The current understanding is that Migraine is a genetic neurological disease. The problem appears to be in how the nervous system responds to environmental stimuli. Essentially, people with Migraine are more sensitive to the environment (our triggers). When our nervous system is overloaded, a process called cortical spreading depression sets off what we call a Migraine attack. Whenever there is a change in our environment, we can become susceptible to attacks.
It is unfortunate that our world is full of changes, because the “Migraine brain” functions best in an environment of predictable routine. It would be wonderful if we could keep everything running according to a routine that works for us. But try as we might, we cannot stop the world from changing all around us.
Wouldn’t it be nice if we could just wrap ourselves in a protective shield to block out any number of changes that might trigger a Migraine attack? It would be even better if that shield were invisible, so we could go about our day without drawing unwanted attention. Fortunately, for many of us, a good preventive treatment plan provides exactly this kind of shield. The right preventive plan can raise our trigger threshold, making us more resilient to environmental changes.
There are also some simple accommodations that can protect us from certain triggers, though not all of them are invisible. Some common items include:
- FL-41 tinted glasses to protect against bright or florescent lighting
- Ear plugs or headphones to buffer loud noises
- Better breathers, Vicks, or Tiger Balm to block unpleasant odors
- Wearable ice packs to ease our pain
We may feel uncomfortable, worrying that people will ask about our use of these items and respond negatively. That’s when we may need to work on our attitude toward using items that are a visible sign of Migraine disease. When I first started using these accommodations in public, I felt self-conscious and mentally unprepared to respond to any negative reactions. To my surprise, the criticism I feared never came. On rare occasions, someone would ask a question out of curiosity. A brief explanation was all it took to turn curiosity into empathy and understanding. I now view these items as necessary tools, much like a wheelchair, cane, or prosthesis. They allow me to fully participate in the world.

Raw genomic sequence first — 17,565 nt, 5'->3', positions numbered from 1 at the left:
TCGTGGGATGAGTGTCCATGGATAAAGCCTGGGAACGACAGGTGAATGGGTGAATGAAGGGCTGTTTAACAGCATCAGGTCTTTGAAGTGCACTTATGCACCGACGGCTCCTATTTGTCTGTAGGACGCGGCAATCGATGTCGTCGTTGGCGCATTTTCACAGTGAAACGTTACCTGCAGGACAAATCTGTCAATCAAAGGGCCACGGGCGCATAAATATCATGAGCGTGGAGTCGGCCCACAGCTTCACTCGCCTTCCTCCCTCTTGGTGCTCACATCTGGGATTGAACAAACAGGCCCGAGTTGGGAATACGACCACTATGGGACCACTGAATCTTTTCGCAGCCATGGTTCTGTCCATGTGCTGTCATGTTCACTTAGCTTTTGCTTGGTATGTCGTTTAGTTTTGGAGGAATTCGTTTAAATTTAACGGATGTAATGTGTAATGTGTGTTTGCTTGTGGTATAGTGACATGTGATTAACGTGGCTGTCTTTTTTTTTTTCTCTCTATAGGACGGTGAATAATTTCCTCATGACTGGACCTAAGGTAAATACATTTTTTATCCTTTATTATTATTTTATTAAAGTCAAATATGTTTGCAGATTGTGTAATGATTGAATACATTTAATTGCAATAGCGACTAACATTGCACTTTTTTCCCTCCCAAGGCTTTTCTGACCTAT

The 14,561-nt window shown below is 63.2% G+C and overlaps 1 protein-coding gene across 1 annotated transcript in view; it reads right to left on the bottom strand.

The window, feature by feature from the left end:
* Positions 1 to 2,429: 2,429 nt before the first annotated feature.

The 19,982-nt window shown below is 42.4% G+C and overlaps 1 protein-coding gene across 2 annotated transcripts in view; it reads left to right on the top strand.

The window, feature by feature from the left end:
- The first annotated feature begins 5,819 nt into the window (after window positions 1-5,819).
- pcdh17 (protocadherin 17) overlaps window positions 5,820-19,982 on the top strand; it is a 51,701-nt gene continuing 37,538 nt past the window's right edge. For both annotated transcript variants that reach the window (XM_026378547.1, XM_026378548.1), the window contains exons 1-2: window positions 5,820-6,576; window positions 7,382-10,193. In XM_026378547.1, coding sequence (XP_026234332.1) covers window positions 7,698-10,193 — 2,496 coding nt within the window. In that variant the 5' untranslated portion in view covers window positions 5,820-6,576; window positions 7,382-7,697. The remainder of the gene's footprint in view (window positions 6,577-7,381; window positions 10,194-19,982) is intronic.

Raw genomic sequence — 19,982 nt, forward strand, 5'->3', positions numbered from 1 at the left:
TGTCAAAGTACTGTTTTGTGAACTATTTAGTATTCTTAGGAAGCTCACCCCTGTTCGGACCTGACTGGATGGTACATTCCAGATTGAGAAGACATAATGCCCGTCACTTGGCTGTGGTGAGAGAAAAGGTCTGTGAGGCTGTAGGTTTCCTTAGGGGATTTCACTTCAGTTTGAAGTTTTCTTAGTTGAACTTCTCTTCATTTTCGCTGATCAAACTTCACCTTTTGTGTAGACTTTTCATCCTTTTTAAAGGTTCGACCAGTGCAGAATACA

Insulation works for some triggers, but it’s not so easy to protect yourself from changes in the weather or your routine during times of stress. When the world around you spins out of control, protection from Migraine triggers gets tricky. That’s when it becomes necessary to protect your lifestyle. Sticking to your individual routine involves:
- Continuing to take your medications on schedule
- Eating regular, healthy meals
- Drinking enough water
- Going to bed and waking up at the same time each day
- Maintaining healthy sleep hygiene habits
- Getting regular exercise
- Using healthy stress coping strategies
- Maintaining healthy social connections
Adaptation requires us to make our physical and emotional health a priority even in the face of competing agendas. It is all too easy to sacrifice our needs to looming deadlines and packed schedules. It took me many years to perfect the skill of sticking to my routine, so don’t think that it will happen overnight. I practiced, failed, and practiced some more. After a while, I learned that taking the time for self-care was essential during periods of increased stress. Failure to do so almost always resulted in a Migraine disaster.
We can insulate ourselves from and adapt to many changes. Still, there will always be some environmental changes that overwhelm our nervous system, triggering a Migraine attack. That’s when we must have an attack plan available for immediate use. Medications and comfort measures do us little good if they are sitting on a shelf at home while we are out in the world. Part of learning to live with Migraine is making sure that we always have quick access to needed treatments when faced with an attack. Only when we understand Migraine as a disease can we fully embrace the challenge of always being prepared.
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Reviewed by David Watson, MD.
© Tammy Rome, 2017.
Headache disorders advocate and patient expert, blogger, and mental health therapist, Tammy Rome maintains a private practice specializing in behavioral pain management, as well as writing for her own blog, Brain Storm. She also volunteers as vice chair of the American Headache and Migraine Association and as president of The Cluster Headache Support Group. You can read more of Tammy’s work on her blog and follow her on Facebook, Twitter, StumbleUpon, Pinterest, LinkedIn, and Google+.